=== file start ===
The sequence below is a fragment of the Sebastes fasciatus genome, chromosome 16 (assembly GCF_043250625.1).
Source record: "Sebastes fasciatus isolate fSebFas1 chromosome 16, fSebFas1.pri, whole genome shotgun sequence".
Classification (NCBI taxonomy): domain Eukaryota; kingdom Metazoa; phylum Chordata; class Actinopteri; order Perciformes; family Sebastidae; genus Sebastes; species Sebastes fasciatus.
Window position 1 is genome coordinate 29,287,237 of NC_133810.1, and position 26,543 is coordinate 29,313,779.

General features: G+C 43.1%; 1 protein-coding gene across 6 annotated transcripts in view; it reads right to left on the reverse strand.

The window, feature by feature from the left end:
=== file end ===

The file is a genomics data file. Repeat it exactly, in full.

The sequence below is a fragment of the Sebastes fasciatus genome, chromosome 16 (assembly GCF_043250625.1).
Source record: "Sebastes fasciatus isolate fSebFas1 chromosome 16, fSebFas1.pri, whole genome shotgun sequence".
Classification (NCBI taxonomy): domain Eukaryota; kingdom Metazoa; phylum Chordata; class Actinopteri; order Perciformes; family Sebastidae; genus Sebastes; species Sebastes fasciatus.
Window position 1 is genome coordinate 29,287,237 of NC_133810.1, and position 26,543 is coordinate 29,313,779.

General features: G+C 43.1%; 1 protein-coding gene across 6 annotated transcripts in view; it reads right to left on the reverse strand.

The window, feature by feature from the left end: